Texas legislature should put mental health funding first during pandemic
When the Texas Legislature convenes in January, there will be no shortage of coronavirus-related issues demanding action, from the many hours of lost instructional time for our students to a surge in Texans who have lost their businesses or their paychecks. Also at the top of the list for urgent legislative action should be meeting our increasingly dire behavioral health needs.
Even before the pandemic, Texas, like other states, was facing serious challenges in providing the mental health care we need. Suicide rates were at record levels, ranking as the nation’s second leading cause of death among adolescents and young adults. In 2018, over 3,800 Texans died from suicide and over 7,000 died from substance-related deaths.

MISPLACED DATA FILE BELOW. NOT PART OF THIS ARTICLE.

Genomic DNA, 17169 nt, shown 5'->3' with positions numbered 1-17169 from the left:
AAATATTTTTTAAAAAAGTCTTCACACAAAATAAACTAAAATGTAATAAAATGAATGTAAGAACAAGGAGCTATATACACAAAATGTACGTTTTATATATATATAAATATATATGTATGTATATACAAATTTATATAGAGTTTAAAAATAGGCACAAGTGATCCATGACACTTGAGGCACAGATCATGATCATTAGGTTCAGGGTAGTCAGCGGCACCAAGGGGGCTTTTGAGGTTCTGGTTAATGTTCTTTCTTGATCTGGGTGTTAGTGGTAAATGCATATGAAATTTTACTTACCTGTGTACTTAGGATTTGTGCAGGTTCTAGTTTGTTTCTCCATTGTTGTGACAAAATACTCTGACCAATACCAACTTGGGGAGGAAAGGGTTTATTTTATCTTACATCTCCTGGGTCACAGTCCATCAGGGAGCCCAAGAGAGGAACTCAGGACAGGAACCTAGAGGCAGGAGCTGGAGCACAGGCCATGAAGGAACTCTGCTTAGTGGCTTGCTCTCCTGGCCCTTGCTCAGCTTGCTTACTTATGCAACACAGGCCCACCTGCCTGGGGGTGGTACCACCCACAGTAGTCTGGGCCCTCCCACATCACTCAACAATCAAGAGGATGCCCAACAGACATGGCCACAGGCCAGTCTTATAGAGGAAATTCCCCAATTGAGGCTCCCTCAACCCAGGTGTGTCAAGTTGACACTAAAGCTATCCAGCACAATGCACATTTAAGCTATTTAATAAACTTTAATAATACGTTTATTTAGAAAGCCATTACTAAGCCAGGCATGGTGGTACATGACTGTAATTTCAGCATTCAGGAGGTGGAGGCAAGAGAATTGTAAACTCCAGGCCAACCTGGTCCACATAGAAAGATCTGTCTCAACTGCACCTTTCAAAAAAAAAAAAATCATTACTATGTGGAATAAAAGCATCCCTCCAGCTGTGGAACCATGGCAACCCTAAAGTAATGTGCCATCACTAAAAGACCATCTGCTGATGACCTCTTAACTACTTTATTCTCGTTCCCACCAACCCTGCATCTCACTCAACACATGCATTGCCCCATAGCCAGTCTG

These struggles will not wane quickly. As the Meadows Mental Health Policy Institute warned in a recent analysis, “Rates of mental illness more broadly are likely to increase over time, given that most mental health impacts of trauma manifest 60 to 90 days following exposure to traumatic events.” And, importantly, experts warn of the social-emotional impact on children who have been separated from classmates and teachers, including the teachers who are often the first to notice when a child has been abused at home.